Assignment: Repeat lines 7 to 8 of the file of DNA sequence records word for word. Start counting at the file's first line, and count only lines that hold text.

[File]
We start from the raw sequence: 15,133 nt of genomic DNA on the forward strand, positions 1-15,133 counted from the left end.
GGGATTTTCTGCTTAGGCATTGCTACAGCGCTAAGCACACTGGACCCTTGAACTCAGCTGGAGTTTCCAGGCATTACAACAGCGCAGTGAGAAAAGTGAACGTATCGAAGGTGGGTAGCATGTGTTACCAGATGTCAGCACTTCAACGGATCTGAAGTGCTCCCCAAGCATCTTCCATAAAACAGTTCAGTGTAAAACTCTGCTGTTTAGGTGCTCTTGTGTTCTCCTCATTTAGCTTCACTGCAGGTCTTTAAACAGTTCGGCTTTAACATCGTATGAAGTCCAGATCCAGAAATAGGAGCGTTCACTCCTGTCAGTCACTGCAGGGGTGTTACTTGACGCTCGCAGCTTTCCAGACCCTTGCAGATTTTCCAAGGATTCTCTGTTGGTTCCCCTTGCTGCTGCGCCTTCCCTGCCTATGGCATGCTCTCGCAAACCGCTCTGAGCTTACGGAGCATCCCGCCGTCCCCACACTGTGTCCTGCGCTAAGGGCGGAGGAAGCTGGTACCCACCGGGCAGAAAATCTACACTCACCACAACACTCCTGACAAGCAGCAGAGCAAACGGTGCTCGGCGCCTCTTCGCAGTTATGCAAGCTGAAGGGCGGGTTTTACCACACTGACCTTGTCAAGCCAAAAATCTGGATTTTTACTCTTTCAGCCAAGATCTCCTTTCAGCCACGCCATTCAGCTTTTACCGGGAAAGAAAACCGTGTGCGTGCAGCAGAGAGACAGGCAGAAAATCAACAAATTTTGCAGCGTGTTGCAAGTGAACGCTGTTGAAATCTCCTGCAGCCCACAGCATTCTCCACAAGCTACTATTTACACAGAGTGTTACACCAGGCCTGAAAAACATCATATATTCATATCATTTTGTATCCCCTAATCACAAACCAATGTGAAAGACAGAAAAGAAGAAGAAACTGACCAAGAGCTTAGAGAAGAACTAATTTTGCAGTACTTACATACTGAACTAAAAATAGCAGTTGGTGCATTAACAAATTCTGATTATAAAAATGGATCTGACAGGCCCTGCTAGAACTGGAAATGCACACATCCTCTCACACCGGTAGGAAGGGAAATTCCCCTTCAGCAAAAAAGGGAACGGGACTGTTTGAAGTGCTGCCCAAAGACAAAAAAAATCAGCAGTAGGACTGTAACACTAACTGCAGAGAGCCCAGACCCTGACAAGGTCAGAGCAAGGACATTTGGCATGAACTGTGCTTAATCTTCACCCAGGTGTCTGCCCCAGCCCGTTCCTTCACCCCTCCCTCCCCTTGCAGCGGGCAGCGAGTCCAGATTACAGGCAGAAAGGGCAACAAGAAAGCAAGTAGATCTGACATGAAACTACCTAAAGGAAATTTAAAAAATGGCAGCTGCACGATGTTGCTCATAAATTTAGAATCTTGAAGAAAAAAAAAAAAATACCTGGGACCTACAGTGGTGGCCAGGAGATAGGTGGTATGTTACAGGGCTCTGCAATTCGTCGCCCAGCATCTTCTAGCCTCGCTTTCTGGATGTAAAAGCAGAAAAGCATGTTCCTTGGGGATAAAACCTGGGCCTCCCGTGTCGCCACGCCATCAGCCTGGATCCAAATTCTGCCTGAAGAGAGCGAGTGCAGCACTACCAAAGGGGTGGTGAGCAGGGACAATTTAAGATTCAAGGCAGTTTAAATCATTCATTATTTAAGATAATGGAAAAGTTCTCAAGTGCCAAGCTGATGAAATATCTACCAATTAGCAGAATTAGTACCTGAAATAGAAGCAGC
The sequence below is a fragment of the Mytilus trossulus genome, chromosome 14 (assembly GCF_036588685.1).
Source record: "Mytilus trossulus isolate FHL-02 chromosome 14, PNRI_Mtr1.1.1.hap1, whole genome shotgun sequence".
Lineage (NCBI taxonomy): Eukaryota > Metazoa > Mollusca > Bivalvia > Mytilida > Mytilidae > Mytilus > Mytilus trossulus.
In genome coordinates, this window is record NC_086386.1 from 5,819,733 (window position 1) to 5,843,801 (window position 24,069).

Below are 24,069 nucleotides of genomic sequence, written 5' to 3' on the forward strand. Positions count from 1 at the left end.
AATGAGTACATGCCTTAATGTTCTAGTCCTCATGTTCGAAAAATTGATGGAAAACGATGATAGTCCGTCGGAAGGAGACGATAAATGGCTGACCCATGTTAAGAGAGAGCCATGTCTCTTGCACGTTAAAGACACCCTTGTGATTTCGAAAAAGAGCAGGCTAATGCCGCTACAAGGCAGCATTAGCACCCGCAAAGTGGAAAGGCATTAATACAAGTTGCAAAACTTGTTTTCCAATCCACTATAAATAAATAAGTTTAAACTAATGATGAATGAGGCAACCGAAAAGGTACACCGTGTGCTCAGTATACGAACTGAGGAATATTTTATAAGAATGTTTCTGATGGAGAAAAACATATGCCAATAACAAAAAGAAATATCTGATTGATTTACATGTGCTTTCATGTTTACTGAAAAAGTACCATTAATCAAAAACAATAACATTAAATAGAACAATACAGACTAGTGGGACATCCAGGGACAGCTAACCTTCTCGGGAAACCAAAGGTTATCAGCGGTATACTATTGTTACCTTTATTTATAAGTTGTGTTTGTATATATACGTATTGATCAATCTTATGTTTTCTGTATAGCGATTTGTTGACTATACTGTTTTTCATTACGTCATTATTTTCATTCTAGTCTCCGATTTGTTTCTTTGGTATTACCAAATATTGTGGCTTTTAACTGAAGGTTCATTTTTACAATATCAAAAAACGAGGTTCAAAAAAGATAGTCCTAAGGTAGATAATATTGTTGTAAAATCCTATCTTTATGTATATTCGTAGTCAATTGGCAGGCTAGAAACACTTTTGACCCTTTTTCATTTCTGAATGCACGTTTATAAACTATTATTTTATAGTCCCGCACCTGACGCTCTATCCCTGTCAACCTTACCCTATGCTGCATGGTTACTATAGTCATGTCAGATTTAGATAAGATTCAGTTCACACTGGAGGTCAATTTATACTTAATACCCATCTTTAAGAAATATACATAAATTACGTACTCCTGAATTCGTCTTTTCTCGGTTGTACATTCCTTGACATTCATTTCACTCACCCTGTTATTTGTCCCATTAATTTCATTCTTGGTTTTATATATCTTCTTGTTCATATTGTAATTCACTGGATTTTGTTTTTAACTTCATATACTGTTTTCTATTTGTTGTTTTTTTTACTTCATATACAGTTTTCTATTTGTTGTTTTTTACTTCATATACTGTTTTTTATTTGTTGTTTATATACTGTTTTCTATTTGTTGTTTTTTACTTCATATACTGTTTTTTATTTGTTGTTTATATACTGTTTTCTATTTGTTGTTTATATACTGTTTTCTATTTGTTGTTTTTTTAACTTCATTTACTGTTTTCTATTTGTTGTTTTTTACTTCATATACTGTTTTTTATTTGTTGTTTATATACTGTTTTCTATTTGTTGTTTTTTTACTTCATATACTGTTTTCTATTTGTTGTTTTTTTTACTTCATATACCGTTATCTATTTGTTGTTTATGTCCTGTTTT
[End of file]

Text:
Below are 24,069 nucleotides of genomic sequence, written 5' to 3' on the forward strand. Positions count from 1 at the left end.
AATGAGTACATGCCTTAATGTTCTAGTCCTCATGTTCGAAAAATTGATGGAAAACGATGATAGTCCGTCGGAAGGAGACGATAAATGGCTGACCCATGTTAAGAGAGAGCCATGTCTCTTGCACGTTAAAGACACCCTTGTGATTTCGAAAAAGAGCAGGCTAATGCCGCTACAAGGCAGCATTAGCACCCGCAAAGTGGAAAGGCATTAATACAAGTTGCAAAACTTGTTTTCCAATCCACTATAAATAAATAAGTTTAAACTAATGATGAATGAGGCAACCGAAAAGGTACACCGTGTGCTCAGTATACGAACTGAGGAATATTTTATAAGAATGTTTCTGATGGAGAAAAACATATGCCAATAACAAAAAGAAATATCTGATTGATTTACATGTGCTTTCATGTTTACTGAAAAAGTACCATTAATCAAAAACAATAACATTAAATAGAACAATACAGACTAGTGGGACATCCAGGGACAGCTAACCTTCTCGGGAAACCAAAGGTTATCAGCGGTATACTATTGTTACCTTTATTTATAAGTTGTGTTTGTATATATACGTATTGATCAATCTTATGTTTTCTGTATAGCGATTTGTTGACTATACTGTTTTTCATTACGTCATTATTTTCATTCTAGTCTCCGATTTGTTTCTTTGGTATTACCAAATATTGTGGCTTTTAACTGAAGGTTCATTTTTACAATATCAAAAAACGAGGTTCAAAAAAGATAGTCCTAAGGTAGATAATATTGTTGTAAAATCCTATCTTTATGTATATTCGTAGTCAATTGGCAGGCTAGAAACACTTTTGACCCTTTTTCATTTCTGAATGCACGTTTATAAACTATTATTTTATAGTCCCGCACCTGACGCTCTATCCCTGTCAACCTTACCCTATGCTGCATGGTTACTATAGTCATGTCAGATTTAGATAAGATTCAGTTCACACTGGAGGTCAATTTATACTTAATACCCATCTTTAAGAAATATACATAAATTACGTACTCCTGAATTCGTCTTTTCTCGGTTGTACATTCCTTGACATTCATTTCACTCACCCTGTTATTTGTCCCATTAATTTCATTCTTGGTTTTATATATCTTCTTGTTCATATTGTAATTCACTGGATTTTGTTTTTAACTTCATATACTGTTTTCTATTTGTTGTTTTTTTTACTTCATATACAGTTTTCTATTTGTTGTTTTTTACTTCATATACTGTTTTTTATTTGTTGTTTATATACTGTTTTCTATTTGTTGTTTTTTACTTCATATACTGTTTTTTATTTGTTGTTTATATACTGTTTTCTATTTGTTGTTTATATACTGTTTTCTATTTGTTGTTTTTTTAACTTCATTTACTGTTTTCTATTTGTTGTTTTTTACTTCATATACTGTTTTTTATTTGTTGTTTATATACTGTTTTCTATTTGTTGTTTTTTTACTTCATATACTGTTTTCTATTTGTTGTTTTTTTTACTTCATATACCGTTATCTATTTGTTGTTTATGTCCTGTTTT